My time off around the holidays this year did not result in a world-changing personal plan to become super fit, make millions or transcend to eternal happiness. My time off did, however, include successfully binge-watching a few old episodes of Mad Men. Watching again reminded me of a few things:
– The Mad Men characters, stories, production, acting are brilliant.
– Hats used to be a big thing.
– Don Draper knows how to tell a story.
It’s become fashionable to trash the Mad Men era as a bygone age that’s no longer relevant in today’s marketing world. You’ve maybe heard some variation of the expression that all marketers should all be making the transition from “Mad Men” to “Math Men” moving away from the emotionally driven Don Draper approach to a quantitative, measurable, data-driven marketing model. Many marketers are already very data-driven or investing heavily to become more data-centric. Yes, the quants are shaping much of our collective marketing future, but there are still a few things we can learn from classic Don Draper:
Emotion drives behavior – Until we are replaced by robots, we humans are still very much at the center of buying decisions and are very emotional creatures. How we feel about a product, service or company still has an enormous impact on our buying decisions. Brand purpose and values are significant drivers of behavior, especially for younger audiences. Don Draper, and much of the advertising of the day, hinged on playing to or evoking specific emotions. The platforms and context have changed, but the idea that brands must understand and align to customer emotions is as relevant as ever.
Brutal honesty is essential – There are several scenes throughout Mad Men where Don has “tough love” conversations with clients, reminding them that how they see themselves is out of step with the reality of how customers actually see them. Some clients see the light and come around to messaging that builds on their real strengths. Others ignore the feedback and forge ahead with messaging that attempts to gloss over or misrepresent the realities of their products. Back then a brand might take a chance and risk a big disconnect between message and reality. Today, a brand can be eaten alive on review sites and other social platforms for ignoring reality. Every brand should have the courage to be honest about who you are.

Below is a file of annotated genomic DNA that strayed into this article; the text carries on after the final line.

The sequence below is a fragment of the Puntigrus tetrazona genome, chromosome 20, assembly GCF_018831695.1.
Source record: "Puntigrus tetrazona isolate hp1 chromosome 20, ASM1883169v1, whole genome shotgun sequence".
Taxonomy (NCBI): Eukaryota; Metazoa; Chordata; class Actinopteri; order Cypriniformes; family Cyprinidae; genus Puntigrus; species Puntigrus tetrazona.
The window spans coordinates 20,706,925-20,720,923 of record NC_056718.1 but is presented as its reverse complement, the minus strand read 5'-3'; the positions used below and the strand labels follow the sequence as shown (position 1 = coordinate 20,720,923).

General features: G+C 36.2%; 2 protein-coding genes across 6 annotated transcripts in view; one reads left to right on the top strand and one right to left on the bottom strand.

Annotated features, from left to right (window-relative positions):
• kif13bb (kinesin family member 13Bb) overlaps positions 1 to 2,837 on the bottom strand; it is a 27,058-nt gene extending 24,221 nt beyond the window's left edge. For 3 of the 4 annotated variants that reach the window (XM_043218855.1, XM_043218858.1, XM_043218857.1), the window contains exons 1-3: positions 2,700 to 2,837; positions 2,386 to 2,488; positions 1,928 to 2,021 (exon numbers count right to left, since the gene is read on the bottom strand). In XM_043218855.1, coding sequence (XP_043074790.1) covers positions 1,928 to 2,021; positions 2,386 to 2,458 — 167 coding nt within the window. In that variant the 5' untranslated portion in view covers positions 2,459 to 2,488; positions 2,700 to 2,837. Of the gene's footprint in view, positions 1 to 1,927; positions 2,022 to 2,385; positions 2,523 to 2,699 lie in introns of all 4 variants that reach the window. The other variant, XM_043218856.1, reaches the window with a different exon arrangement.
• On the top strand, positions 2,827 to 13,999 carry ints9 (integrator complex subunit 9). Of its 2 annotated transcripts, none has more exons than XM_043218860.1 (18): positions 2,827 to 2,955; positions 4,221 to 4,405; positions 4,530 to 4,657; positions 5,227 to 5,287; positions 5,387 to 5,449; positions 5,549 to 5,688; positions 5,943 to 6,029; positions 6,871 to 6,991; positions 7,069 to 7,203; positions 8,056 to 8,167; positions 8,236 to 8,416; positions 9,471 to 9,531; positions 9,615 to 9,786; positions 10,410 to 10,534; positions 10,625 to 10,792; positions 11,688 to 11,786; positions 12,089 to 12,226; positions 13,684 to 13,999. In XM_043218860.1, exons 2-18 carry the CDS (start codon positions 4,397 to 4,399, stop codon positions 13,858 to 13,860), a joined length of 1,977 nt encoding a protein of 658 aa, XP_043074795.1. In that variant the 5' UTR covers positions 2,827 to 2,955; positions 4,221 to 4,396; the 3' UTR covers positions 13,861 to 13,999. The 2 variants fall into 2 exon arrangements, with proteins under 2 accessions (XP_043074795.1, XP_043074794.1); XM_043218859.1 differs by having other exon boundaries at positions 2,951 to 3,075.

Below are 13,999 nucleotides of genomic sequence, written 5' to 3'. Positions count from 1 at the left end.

Success requires deep audience insight – Many of Don’s most potent moments involve the stories he tells about how products fit into the context of customer’s lives. Don goes beyond what the research tells him and gets into deeper emotional drivers, fears, and aspirations. His insight becomes the starting point for more meaningful, personal messaging. How often do we as marketers take the time to get to this deeper insight?
Delivery matters – Not all of us can have Don Draper gravitas, charisma and command of a room, but we can learn a lesson from Don about the impact of fantastic delivery. His delivery actually became part of the narrative; an unstated but critical element of the story. Strong delivery can make a mediocre story stronger or make a strong story unforgettable. Style matters in a very tangible way.
Don Draper is probably not a guy anyone in the real world would want to model their life after (I won’t spoil it for you if you haven’t watched the series) but much of what he represents, and the period that it came from, are worth remembering. Data and technology are driving much of the future of marketing, but if we’re still marketing to humans channeling a little of our own inner Don might be a good idea.